One That Didn’t Get Away

Joe McDonald, left, and Phillip Schnell caught a 469-pound thresher shark from the ocean beach in Montauk. “It was a surreal experience,” McDonald said.

Everyone who fishes has his or her share of fish stories. Some are impossible to believe, while some are clearly embellished and need to be taken with a grain of salt, along with a wry smile of doubt. But some are actually the honest truth, no matter how far-fetched they may sound.

It was sunny and windy on the afternoon of Oct. 17 when Joe McDonald and Phillip Schnell decided to do some striped bass fishing from the ocean beach in Montauk. But instead of landing a striper, the two local anglers crossed paths with a thresher shark so close to shore they could hardly believe it themselves. 

A strong outgoing tide that day produced a low tide that trapped the shark in shallow water, most likely while feeding on a school of bunker and hickory shad between the beach and an offshore sandbar. They took out their fishing gear, affixed with a diamond jig, and quickly landed the shark. 

“We were shocked to see the fish in such shallow water and it probably took only about three minutes to land it,” explained McDonald, who works as a mate on the Lazybones, a half-day open boat out of Montauk, where he also serves as the backup captain. “It was a surreal experience.”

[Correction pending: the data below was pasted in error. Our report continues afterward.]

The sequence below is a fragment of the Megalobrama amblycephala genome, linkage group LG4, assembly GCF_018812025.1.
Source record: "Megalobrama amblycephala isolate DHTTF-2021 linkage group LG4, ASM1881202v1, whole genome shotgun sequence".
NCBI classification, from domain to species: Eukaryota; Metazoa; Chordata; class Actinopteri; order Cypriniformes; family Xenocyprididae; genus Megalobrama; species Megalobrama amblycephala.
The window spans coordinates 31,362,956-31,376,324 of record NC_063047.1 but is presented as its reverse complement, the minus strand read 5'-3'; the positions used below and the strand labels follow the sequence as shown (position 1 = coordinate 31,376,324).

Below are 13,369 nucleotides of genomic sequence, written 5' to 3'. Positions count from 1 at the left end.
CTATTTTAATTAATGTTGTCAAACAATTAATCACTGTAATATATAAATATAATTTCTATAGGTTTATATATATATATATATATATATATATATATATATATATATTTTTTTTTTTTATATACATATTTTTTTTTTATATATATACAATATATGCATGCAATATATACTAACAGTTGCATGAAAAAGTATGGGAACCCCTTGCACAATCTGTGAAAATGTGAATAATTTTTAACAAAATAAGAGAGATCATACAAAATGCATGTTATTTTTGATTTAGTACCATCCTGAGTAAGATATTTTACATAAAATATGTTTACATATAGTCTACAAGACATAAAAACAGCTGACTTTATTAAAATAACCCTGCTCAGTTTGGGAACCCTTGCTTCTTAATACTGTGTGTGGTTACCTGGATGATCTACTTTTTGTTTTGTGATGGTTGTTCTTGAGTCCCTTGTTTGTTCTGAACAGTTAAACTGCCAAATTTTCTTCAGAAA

With help from a few other people on the beach, the shark was lifted and trucked over to the Montauk Marine Basin, where McDonald docks his humorously named 19-foot boat, Gefilte Fish. A forklift was needed to get the thresher to the weigh scale on the dock. When it was finally secured, the shark weighed in at a whopping 469 pounds.

“That’s a big shark, but threshers do come in close to feed, as there is plenty of bait around,” said Harvey Bennett, owner of the Tackle Shop in Amagansett, who has witnessed such an event several times in the past. “When sharks get trapped like that between an offshore bar and the beach, they usually drown and/or get sand in their gills and choke. . . . They need to move constantly or they die. That’s what likely happened here.”

No matter the circumstances, McDonald and Schnell will always have a special fish story to tell over and over. And they have photos to back up their claim for any doubters.